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Citizenship and Integration Initiatative


The Citizenship and Integration Initiative (CII) funds secondments to the Greater London Authority for people working in civil society organisations. From there, they can help Londoners born outside of the UK play an active part in their community.

The Initiative is a partnership between Trust for London, Unbound Philanthropy, the Paul Hamlyn Foundation, City Bridge Trust, the Pears Foundation and the Greater London Authority and was founded in 2016.

The issue

Diversity is one of London’s real strengths - it’s one of the reasons many people choose to live here.

But 133,000 young Londoners can’t access higher education or work because they have ‘irregular migration status’. Over half (54%) of Londoners who were born abroad don’t have a British passport, including many European Union citizens who arrived in the UK before the end of free movement. These restrictions have real impact, stopping people from getting involved in - and feeling invested - in their city.

The CII’s shared goals link to the Mayor’s Social Integration Strategy, All of Us. These are:

  1. PARTICIPATION: Encouraging people to be active citizens and increasing voter registration
  2. EQUALITIES: Supporting young Londoners and Europeans to secure their legal rights
  3. RELATIONSHIPS: Making sure Londoners feel welcome and safe

The CII knows that the best way to make change happen is for civil society organisations and the public sector to work together, using everyone’s strengths and resources.

The CII has provided a model which enables a much greater and closer sharing of knowledge and skills.

Debbie Weekes-Bernard, Deputy Mayor for Social Integration, Social Mobility and Social Justice
Debbie Weekes Bernard

What have we funded?


We provide secondments using funds from a pool of independent foundations so that staff from civil society organisations can help deliver on the Mayor’s vision for social integration.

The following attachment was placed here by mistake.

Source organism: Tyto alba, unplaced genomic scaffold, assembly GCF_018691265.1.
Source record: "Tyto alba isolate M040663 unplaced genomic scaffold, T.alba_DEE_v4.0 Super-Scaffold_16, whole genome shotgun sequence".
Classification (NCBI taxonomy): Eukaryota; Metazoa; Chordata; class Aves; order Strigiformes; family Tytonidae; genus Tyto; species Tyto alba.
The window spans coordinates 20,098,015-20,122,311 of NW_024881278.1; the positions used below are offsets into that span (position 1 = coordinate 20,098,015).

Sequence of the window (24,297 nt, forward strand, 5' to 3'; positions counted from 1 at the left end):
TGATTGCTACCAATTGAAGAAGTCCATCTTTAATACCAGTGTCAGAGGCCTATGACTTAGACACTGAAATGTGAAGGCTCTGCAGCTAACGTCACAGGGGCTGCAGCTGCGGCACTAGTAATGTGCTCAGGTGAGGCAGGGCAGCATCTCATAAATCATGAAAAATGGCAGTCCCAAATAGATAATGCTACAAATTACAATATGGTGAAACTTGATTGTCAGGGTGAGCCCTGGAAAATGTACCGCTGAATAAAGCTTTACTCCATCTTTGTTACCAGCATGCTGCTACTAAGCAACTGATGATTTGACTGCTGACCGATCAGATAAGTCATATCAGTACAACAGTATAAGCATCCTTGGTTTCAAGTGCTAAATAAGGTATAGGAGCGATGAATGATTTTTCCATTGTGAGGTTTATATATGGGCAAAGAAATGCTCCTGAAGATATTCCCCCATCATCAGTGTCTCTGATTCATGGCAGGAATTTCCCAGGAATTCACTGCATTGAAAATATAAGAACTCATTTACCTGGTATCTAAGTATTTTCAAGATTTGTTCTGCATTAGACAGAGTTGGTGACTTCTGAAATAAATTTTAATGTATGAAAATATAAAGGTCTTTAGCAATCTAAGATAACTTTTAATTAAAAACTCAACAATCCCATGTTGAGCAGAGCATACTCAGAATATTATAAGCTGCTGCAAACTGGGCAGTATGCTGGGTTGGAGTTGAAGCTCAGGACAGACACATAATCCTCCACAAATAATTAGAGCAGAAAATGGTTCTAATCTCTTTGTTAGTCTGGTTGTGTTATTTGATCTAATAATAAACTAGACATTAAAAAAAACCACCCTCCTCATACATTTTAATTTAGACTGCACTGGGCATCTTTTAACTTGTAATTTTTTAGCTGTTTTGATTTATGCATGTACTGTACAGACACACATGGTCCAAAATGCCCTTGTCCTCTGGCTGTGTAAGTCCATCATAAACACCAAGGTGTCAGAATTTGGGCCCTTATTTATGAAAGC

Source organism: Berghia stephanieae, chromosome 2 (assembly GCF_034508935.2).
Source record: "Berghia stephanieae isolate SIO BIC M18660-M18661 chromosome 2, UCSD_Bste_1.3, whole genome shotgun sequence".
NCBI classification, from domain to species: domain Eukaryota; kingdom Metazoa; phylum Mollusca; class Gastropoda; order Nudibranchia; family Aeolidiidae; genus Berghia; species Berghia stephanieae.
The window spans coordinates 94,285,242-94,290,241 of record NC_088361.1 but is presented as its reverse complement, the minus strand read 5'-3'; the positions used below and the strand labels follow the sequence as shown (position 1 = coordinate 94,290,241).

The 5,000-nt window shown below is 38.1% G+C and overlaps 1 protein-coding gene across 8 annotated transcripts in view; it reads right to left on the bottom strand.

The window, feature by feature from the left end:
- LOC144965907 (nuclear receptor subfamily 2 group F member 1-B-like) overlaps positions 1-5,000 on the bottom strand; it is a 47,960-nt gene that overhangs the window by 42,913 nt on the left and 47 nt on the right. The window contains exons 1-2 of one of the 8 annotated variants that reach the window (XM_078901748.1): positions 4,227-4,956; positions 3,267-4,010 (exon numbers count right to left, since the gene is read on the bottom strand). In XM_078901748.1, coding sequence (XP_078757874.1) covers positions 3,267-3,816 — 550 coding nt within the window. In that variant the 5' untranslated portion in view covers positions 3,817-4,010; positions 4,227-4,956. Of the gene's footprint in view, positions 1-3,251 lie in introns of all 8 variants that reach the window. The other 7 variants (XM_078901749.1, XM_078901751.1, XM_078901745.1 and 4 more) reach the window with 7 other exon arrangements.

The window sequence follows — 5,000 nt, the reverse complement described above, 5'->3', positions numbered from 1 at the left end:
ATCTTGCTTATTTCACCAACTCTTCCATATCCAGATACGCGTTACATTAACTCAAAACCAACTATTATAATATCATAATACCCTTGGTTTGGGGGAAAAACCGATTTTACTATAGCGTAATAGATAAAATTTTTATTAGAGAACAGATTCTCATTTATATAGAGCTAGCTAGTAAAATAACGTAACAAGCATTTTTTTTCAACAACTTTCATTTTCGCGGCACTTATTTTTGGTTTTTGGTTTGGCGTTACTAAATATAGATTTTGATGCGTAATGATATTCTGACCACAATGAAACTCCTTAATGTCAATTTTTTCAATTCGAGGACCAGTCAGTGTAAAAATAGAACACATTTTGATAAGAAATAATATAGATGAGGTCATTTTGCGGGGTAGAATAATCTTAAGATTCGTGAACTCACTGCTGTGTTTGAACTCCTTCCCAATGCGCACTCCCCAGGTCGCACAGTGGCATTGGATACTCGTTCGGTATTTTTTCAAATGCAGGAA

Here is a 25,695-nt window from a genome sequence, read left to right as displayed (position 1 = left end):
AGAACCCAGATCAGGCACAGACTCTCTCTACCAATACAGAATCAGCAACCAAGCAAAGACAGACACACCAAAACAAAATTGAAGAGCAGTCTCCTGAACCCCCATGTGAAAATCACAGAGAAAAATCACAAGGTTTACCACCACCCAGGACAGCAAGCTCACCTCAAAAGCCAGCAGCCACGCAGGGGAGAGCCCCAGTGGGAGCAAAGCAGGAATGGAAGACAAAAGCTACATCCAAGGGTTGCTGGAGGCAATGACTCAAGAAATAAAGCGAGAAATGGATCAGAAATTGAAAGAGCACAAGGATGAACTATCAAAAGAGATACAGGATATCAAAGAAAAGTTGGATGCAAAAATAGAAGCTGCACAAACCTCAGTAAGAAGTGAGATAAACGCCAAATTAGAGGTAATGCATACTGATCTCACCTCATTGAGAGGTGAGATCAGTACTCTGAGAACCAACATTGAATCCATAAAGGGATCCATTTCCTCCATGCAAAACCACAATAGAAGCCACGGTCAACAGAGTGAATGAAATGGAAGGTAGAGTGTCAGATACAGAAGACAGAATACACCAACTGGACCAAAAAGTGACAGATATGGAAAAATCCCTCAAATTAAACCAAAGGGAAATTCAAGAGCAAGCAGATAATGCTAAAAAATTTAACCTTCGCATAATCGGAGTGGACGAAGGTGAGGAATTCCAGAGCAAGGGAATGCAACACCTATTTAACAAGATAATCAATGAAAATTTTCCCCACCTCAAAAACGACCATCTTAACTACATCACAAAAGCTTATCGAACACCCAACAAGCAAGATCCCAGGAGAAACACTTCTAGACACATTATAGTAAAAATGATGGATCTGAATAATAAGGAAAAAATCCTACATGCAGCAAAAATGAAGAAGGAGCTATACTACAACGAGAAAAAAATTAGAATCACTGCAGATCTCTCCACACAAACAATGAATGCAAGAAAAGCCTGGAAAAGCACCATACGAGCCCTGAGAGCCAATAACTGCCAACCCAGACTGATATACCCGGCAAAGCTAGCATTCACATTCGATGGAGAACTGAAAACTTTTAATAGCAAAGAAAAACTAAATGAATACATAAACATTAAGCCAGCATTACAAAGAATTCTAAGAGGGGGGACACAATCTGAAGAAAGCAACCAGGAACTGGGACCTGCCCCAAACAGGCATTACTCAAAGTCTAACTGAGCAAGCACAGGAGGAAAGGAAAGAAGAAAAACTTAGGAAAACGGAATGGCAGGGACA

People from civil society organisations have valuable skills and experience which The Greater London Authority can use to develop strategic and practical ways of getting migrants involved in all aspects of London life. When the GLA works with other partners and funders, we know projects achieve far more.

The CII has funded secondments into the GLA’s Social Integration Team from Migrants Organise, Citizens UK, Coram Children’s Legal Centre, Doctors of the World, Just for Kids Law - Let us Learn (now We Belong), New Europeans, Hope Not Hate, Project 17, East European Resource Centre, and Kanlungan Filipino Consortium.


The CII has also funded three projects outside of the GLA:

  • Supporting local volunteering organisations to help test ways of using Citizenship Ceremonies to get more people involved in active citizenship opportunities, leading to Guidance for Local Authorities.
  • A primary school-based pilot testing out how legal advice can be given to children with insecure status. The programme takes a community-organising approach with parents, and is delivered by Citizens UK and Coram Children's Legal Centre.
  • London Voices: comprehensive research into the methods which allow people to get involved in civic and democratic activity in an equal, inclusive, representative way, from the Young Europeans Network of the3Million.

What have we achieved?

This secondment model is inspired by similar initiatives in the USA, but this is the first time it has been delivered in the UK at scale. The results, backed up by our learning partner, Renaisi, include:

Improved quality of activities

The quality of activities was higher than if the GLA had delivered them alone. For example, a member of staff seconded from New Europeans UK was able to shape and sense-check the EU Londoners Hub, making it a more helpful and appropriate platform for its 2 million users.

Greater exposure and prestige of activities

The reach and influence of activities was higher than if civil society organisations had delivered them alone. For example, staff seconded from Migrants Organise and Hope Not Hate argued that voter registration campaigns for under-registered communities should be led by regional government. This led to an annual London Voter Registration Week, which reached 1.4 million Londoners. It also meant that a new Democratic Engagement team was established in the GLA, working towards ensuring that all Londoners can access their democratic rights.

Influencing and contributing to GLA activities

Civil society staff were able to influence and shape GLA activities and policymaking in a way that would have been impossible outside of a secondment model. For example, a member of staff seconded from Doctors of the World worked with the GLA’s health Team during Covid. This led to the establishment of the London Asylum Healthcare Group (now a standing body, led by NHS London), making sure that all people seeking asylum and living in London hotels are automatically registered with a GP and are able to access Covid testing and vaccinations alongside other healthcare support.

Impacts of this initiative have been felt at a really high level in City Hall. For example, our work on young Londoners securing status put us far ahead of others in understanding the issue.

Matthew Ryder, Deputy Mayor for Social Integration, Social Mobility and Community Engagement
Matthew Ryder